Are pension liabilities holding back UK growth?

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People saving into a pension are being hammered by low gilt yields, making it harder to eke out a decent income in retirement. But could gilt yields also be preventing the UK economy from bouncing back?

On the same day that the Office of National Statistics announced UK GDP had contracted a worryingly steep 0.7% in the second quarter of this year, business group the CBI warned that increasing company pension liabilities are harming growth prospects.
The CBI has the same concerns as the average pension saver; low gilt yields, thanks to the impact of quantitative easing and everyone piling into the safe haven of UK debt following the Eurozone crisis, has dampened returns. Gilts yields have hit historic lows this year, currently at 1.4%, meaning the average saver gets a poor return on their pension fund, but for businesses the impact is much more frightening.
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The CBI estimated that for every 0.4% that the gilt yield falls, it increases UK companies' pension liabilities by £100 billion. This increase happens even if the funding of the scheme is unchanged, meaning that a company could be doing nothing differently but could have millions added to its pension deficit overnight.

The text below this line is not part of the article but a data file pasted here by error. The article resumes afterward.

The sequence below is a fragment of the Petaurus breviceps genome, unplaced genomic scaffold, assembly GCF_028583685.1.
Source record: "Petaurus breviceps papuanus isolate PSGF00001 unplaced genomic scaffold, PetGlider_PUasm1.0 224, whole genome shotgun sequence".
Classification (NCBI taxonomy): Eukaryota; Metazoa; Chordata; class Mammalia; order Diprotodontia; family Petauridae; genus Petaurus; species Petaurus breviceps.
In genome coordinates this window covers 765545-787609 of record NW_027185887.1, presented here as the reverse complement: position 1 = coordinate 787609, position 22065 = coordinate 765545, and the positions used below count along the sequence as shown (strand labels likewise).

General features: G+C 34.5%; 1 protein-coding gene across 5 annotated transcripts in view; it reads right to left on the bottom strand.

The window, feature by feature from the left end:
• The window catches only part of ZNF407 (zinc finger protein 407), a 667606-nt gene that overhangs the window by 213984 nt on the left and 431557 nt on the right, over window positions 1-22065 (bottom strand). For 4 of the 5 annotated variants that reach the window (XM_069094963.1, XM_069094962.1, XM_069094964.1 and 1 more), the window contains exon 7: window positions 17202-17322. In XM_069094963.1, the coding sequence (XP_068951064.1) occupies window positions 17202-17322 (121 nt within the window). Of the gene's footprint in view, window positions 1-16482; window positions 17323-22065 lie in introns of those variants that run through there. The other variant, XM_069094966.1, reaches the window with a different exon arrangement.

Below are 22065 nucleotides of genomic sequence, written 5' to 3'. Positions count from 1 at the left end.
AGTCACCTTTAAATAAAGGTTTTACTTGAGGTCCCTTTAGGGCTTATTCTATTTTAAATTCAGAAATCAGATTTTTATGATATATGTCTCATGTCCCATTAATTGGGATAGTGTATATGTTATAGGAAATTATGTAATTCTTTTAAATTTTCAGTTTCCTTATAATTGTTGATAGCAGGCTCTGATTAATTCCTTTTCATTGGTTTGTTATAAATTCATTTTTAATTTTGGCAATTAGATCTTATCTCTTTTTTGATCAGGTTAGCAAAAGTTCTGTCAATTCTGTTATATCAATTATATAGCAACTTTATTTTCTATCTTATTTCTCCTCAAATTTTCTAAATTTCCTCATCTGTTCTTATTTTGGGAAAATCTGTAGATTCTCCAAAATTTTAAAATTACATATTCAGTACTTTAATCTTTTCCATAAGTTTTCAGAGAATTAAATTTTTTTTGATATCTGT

Of course this is only true of defined benefit (DB) scheme, where employees are paid a multiple of a proportion of their final salary and number of years worked as a retirement income. As all the risk inherent in DB pensions is on the company, not the individual, it is no surprise that they are dying out.

But, according to the CBI, DB schemes are not dying out quickly enough to not have an impact on the UK economy. With the burden of DB liabilities hanging over them, and indeed increasing with every fall in the gilt yield, companies are unable to invest or grow – leaving the UK economy stagnating.

The CBI wants the government to measure pension liabilities over the long-term, rather than on short-term gilt yields, effectively smoothing the payments employers have to make over a longer period.

This makes logical sense as pensions are a long-term savings vehicle. The government is always telling us to plan for the future and take a longer view of our finances, and it would be nice if it could just once take its own advice and give up the short-termist views that politicians are so keen on holding.

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